Greatest experimental, risk taking time Drinking, drugs, smoking and sexual experimentation are often highest interest during the years olds Peer groups gradually give way to one-on-one friendships and romances Peer groups tends to be gender-mixed Dating begins Less conformity and more tolerance of individual differences Omnipotence and Invulnerability are the rule This results in an inability to link drinking with auto accidents or drinking with pregnancy or STD’s

21 Middle Adolescence (15-16)
Striving for independence and autonomy is greatly increased Parental conflicts occur which need confrontation and resolution (these are normal and necessary) Adolescents confide in each other Sexual development results in unpredictable surges in sexual drive Often accompanied by sexual fantasies Sexuality is a MAJOR preoccupation of the middle adolescent

22 Middle Adolescence (15-16)
Sexual activity occurs more frequently among boys than girls Testosterone increases are found in both boys and girls but much more abundant in boys Higher testosterone levels in boys may result in greater sexual drives, sexual aggressiveness and more purely physical gratifications Girls at this age tend to view sexual gratification as secondary to fulfillment of other needs such as love, affection, self-esteem and reassurance

23 Late Adolescence (17-18) Rebellious
Concerned with personal appearance (can’t get them out of the bathroom) Moody Interest in the opposite gender Establishment of ego identity-”where do I fit into the world” Growth finally subsided Full stature almost attained Sleep requirements approaching adult level

24 Late Adolescence(17-18) Food requirement approaching adult level
Companionship when eating Intimate relation with friend fades Greater interest in opposite gender Needs acceptance by society, in job and in college Needs parental respect for opinion and acceptance of maturity

25 Late Adolescence(17-18) “Whom am I as a vocational being?”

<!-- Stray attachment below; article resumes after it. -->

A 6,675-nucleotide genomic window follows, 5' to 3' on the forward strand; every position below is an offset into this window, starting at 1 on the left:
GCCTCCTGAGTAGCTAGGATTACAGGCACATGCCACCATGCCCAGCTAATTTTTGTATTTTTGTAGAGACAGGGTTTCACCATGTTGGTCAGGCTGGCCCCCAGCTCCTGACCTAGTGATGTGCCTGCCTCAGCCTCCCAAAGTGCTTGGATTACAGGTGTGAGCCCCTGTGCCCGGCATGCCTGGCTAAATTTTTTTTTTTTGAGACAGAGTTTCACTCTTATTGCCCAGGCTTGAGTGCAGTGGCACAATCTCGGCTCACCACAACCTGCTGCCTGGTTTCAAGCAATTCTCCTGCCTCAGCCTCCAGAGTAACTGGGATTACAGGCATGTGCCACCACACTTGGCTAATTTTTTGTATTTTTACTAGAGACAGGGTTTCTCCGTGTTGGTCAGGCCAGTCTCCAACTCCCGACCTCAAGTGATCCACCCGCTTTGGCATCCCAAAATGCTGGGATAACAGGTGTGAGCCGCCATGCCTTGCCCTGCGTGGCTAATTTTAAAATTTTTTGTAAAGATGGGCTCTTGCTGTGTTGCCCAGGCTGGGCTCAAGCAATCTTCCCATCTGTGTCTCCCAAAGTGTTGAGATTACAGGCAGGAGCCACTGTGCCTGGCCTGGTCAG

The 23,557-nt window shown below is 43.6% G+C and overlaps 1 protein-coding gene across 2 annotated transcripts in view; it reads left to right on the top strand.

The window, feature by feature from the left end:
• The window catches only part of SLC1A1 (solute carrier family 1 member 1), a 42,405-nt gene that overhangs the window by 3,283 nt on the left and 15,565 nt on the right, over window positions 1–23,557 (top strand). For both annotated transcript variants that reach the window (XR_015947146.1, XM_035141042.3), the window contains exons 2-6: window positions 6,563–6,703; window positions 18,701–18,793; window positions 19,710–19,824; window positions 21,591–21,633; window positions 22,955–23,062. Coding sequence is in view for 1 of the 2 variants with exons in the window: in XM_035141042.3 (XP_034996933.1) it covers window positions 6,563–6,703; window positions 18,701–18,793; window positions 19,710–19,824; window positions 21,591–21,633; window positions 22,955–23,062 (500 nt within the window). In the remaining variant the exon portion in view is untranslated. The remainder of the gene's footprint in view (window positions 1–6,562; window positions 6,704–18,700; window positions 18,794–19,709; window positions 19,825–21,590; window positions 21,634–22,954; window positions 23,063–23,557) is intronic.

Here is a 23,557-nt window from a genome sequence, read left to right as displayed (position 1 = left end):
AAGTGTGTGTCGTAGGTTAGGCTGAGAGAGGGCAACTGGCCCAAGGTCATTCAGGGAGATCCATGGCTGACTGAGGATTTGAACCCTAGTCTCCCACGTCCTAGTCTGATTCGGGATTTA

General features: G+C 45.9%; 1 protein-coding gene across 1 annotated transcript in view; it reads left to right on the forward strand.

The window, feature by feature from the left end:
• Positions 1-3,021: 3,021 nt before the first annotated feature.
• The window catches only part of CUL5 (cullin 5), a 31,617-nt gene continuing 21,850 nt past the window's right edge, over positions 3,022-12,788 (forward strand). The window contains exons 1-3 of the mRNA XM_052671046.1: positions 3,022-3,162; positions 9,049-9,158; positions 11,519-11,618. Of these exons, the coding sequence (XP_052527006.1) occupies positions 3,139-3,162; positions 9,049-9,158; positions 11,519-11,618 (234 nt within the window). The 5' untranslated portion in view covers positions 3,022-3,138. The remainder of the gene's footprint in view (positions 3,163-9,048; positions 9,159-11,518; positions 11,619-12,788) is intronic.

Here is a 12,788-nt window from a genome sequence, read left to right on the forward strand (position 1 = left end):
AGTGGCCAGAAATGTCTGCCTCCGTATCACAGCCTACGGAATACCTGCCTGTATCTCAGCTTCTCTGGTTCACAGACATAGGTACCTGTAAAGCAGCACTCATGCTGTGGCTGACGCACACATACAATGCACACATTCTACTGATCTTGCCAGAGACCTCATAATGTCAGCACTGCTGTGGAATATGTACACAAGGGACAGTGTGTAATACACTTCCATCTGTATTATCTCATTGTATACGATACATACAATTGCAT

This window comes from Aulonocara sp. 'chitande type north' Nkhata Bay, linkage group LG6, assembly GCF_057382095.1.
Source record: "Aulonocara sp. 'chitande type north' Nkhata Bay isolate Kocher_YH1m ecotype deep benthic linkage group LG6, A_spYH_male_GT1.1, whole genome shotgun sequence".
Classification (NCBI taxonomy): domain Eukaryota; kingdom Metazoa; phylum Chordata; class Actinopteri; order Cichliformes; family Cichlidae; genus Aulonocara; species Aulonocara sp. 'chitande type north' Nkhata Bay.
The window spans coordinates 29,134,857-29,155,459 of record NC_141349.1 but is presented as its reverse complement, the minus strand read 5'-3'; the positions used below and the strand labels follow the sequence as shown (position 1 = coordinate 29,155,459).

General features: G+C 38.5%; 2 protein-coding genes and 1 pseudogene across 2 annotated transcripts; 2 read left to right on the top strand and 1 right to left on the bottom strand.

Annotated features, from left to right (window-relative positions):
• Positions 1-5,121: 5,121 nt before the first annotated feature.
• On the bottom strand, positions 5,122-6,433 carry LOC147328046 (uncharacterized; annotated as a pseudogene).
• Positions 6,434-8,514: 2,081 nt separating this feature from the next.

Work opportunities during these years allow exploration of tentative career choices A choice of vocation reinforces the adolescent’s self-concept and is important to identify formation

26 Late Adolescence (17-18) Factors Influencing vocational choice:
Family values Social class Socioeconomic conditions Need for prestige Vocational Independence Special Abilities Motivation

27 Late Adolescence (17-18) Special Characteristics of Boys
Interest in plans for career Sexual interest prominent and demanding Less interested than girls in mate seeking

28 Late Adolescence (17-18) Special Characteristics of Girls
Interest in boys, now directed towards mate seeking Absorbed in fantasies of romantic love Less interested than boys in plans for career Sexual interest less demanding than in boys

29 Sexuality Sexual Orientation and Identity Sexual orientation
Heterosexual Homosexual Attraction or arousal Behavior Identity Bisexual

30 Sexuality Sexual Orientation and Identity
Origins of sexual orientation Partly genetic Chromosomes 7, 8, and 10 Non-genetic factors also play a part Number of times mother had previously given birth to boys seems to be a factor No association between orientation and emotional or social problems

31 Sexuality Sexual Orientation and Identity
Homosexual and bisexual identity development One model proposes the following sequence 1. Awareness of same-sex attraction (ages 8-11) 2. Same-sex sexual behaviors (ages 12-15) 3. Identification as gay or lesbian (ages 15-18) 4. Disclosure to others (ages ) 5. Development of same-sex romantic relationships (ages 18-20)

32 Sexuality Sexual Behavior